With the service over, we then relocated to a church service at the Holy Trinity Cathedral for the unveiling of a commemorative plaque in honor of Maj Hugh Seagrim GC,DSO,MBE who was a British officer and led the Karen guerilla fighters in harassing battles with the Japanese.
Maj Seagrim was loosely part of the Chindits guerilla fighters commanded by Gen Ord Wingate.
Without going into too much detail as you can research Maj Seagrim on line, but he eventually offered himself up to the Japanese in return for their promise not to carry out any reprisals against his beloved Karen fighters.
Maj Seagrim was eventually executed by firing squad after a sham trial by the Japanese, who then proceeded to systematically hunt down and execute the Karen fighters.
A final letter written by Maj Seagrim to his brother was read out by his nephew and gave us a personal insight into this man and his indominable courage as well as a wicked sense of humor.
“TEA OLD CHAP”?
On leaving the service, we all then adjourned to the British Embassy for lunch and a few drinks.
All very prim and proper as we were graciously greeted by the British Ambassador into the coolness of the entrance foyer within the Embassy building. The entire building echoed the lost grand days of British rule in Burma and reminded me of something out of Gen Kitchener days (coincidentally there was a statue of Gen Kitchener in the front grounds).
Simon Lovett and I delicately balanced our plates on our laps as we sank into this huge couch and enjoyed the iced cold beers and the extensive buffet lunch on offer.
Min had also joined us in the Embassy which I am sure was a defining moment for him as he admitted he had never been at the Embassy before, so it was terrific to have him along with us.
Time did fly, and we were soon back on the bus with Fatty and Tun Tun and off to see one of our last sightseeing visits, the Chauk Htat Gyi Pagoda. Within the pagoda is the largest reclining buddha built in 1966. The statue occupies the entire length and almost the width of this pagoda. To photograph it, you needed to climb up onto a stage area which looked across the buddha.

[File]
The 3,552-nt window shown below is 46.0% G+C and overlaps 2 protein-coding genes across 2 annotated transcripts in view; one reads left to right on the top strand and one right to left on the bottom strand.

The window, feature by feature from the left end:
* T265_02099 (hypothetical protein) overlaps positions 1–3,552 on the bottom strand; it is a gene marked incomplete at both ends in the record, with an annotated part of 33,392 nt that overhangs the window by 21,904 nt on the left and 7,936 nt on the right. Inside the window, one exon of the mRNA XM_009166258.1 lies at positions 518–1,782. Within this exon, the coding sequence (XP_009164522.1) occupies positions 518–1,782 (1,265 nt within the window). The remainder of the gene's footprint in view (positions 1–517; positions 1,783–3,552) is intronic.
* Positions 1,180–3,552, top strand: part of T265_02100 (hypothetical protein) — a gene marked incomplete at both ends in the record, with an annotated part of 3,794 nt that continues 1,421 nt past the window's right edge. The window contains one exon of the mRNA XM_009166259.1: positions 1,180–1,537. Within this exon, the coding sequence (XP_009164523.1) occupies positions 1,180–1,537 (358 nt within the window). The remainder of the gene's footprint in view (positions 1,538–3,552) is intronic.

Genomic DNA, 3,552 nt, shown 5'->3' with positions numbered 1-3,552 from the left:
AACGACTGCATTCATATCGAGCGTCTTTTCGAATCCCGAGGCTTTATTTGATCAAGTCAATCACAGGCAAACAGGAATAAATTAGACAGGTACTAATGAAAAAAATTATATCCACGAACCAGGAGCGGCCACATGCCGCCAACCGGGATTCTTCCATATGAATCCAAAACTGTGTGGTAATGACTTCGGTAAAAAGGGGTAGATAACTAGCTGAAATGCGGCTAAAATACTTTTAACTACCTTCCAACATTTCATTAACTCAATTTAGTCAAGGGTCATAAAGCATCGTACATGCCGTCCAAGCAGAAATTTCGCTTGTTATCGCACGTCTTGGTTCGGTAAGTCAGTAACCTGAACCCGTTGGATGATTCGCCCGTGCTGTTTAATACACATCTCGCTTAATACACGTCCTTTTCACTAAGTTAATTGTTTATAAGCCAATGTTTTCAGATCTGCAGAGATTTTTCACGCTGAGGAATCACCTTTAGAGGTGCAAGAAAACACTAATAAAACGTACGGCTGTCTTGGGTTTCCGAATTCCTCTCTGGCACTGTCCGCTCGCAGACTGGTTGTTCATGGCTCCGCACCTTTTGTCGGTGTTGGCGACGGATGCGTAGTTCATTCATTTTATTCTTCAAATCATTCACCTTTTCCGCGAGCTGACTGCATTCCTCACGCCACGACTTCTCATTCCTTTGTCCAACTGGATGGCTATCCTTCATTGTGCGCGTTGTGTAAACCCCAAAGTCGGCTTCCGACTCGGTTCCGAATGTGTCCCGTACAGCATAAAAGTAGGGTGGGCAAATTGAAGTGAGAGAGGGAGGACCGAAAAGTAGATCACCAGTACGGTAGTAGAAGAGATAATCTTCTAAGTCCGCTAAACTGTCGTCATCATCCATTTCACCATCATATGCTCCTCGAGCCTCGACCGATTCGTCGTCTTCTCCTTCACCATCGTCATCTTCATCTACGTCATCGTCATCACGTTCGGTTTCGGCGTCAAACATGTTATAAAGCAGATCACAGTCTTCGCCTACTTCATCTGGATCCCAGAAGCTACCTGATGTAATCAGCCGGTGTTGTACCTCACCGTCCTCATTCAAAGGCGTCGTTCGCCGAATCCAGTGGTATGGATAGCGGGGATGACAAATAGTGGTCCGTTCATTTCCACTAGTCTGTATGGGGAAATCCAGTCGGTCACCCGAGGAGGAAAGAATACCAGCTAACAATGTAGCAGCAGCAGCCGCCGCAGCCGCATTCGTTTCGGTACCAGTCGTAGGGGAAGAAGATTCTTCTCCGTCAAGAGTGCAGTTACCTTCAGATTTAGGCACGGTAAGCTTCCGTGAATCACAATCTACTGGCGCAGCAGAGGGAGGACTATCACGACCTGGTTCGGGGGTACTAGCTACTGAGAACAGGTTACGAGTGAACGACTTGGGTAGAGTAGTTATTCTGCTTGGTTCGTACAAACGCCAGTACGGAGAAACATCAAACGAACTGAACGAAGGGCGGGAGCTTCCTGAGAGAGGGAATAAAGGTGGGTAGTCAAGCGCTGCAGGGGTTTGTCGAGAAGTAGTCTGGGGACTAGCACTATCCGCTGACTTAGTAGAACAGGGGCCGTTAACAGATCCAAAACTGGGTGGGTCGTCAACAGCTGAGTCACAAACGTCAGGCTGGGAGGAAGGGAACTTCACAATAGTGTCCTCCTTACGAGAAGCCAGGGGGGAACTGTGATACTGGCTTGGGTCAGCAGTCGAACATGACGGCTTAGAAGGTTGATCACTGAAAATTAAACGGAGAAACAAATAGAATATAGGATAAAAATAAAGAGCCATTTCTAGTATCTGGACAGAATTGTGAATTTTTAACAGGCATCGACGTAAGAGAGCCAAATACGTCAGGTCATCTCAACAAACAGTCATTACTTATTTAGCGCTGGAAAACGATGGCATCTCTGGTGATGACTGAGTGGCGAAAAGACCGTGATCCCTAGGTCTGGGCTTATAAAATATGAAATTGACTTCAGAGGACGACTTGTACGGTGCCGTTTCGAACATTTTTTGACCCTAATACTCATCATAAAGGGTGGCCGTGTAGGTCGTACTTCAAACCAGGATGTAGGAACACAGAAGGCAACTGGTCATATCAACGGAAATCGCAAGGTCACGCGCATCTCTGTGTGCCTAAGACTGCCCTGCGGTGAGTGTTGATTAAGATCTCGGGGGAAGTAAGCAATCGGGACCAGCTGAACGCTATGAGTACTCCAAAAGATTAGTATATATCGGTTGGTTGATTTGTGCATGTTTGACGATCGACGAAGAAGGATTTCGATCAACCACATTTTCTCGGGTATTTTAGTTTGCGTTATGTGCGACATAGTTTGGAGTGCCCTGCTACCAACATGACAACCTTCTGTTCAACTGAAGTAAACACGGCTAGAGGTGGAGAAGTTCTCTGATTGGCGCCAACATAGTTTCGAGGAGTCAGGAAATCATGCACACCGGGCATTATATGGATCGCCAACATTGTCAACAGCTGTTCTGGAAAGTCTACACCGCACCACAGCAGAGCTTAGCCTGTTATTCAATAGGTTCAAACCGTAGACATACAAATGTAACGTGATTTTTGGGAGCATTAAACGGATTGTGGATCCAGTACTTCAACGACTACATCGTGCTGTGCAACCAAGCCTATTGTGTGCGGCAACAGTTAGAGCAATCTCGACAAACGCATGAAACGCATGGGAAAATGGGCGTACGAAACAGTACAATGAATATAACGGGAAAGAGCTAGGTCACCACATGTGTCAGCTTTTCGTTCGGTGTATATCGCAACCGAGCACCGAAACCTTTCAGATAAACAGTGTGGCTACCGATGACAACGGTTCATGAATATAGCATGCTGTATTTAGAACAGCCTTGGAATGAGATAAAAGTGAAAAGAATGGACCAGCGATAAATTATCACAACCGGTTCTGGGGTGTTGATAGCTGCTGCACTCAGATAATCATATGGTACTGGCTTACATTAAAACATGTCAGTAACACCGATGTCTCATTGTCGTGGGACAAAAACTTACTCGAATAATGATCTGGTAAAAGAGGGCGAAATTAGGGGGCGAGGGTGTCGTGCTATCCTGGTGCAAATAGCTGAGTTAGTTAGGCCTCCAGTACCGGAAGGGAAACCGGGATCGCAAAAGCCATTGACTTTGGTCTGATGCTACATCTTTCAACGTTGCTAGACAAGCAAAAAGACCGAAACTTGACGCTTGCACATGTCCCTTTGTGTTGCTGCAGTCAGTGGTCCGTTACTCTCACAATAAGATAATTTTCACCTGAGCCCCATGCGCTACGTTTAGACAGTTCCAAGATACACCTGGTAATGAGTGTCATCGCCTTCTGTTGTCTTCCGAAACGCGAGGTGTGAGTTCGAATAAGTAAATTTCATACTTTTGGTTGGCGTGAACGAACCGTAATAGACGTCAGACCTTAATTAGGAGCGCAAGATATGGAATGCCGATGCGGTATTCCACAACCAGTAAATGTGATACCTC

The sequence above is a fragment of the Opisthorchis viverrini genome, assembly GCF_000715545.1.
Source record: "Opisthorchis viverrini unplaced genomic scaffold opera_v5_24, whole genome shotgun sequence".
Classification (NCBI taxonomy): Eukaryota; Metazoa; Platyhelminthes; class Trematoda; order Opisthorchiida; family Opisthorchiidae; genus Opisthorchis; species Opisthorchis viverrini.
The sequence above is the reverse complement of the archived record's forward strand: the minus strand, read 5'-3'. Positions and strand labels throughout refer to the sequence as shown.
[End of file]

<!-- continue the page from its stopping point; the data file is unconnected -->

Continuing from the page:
Again, I just wandered around totally gob smacked at the enormity of it all, and of course in bare feet (and wearing my longy for the last time.)
GOOD BYE MYANMAR, MIN, FATTY AND TUN TUN
We were strangely quite during the bus drive to Yangon airport for our departure back to “OZ”.
A stop off on the way to drop off and farewell Kerrie and Min. A final handshake & hug and we were on our way again.
What a wonderful guy is Min, with so much knowledge and went above and beyond the call to make sure every moment we were together was a joyful and also a great learning experience.
Bags quickly unloaded at the airport and hasty good byes to Fatty & Tun Tun. Couldn’t resist giving fatty a big “guy hug” and wished him all the best – “Mingalar Ba Fatty” – “Blessings to you”
After several hours, we boarded our flight to Bangkok, then transition to our flight back to Melbourne.
Fairly uneventful flight back but the landing got our attention – bone shattering!! Not sure what the pilot was trying to do but I hope he was prepared to pay for a new set of tires!
Well, that is the conclusion of my adventure.
Again, I just want to thank Doug Ogden most sincerely for getting all this organized and just being there for a hug and a shoulder to cry on when needed.
To Kerrie – what can we say. The preliminary work Kerrie did leading up to our trip was just extraordinary. Her local knowledge and great sense of humor just made this trip something none of us will ever forget.
I cannot end without two quotes:
From Ron Lovett during his speech – “We have laughed till we cried – then cried till we laughed again”
From the irrepressible Marion Stiles on fare welling Rob (“Suba”) Muir who left a day earlier to venture off scuba diving – hey Rob be careful and don’t end up shark s **t!
Gary Simmons aka “Kung foo panda” and “The Larrikin”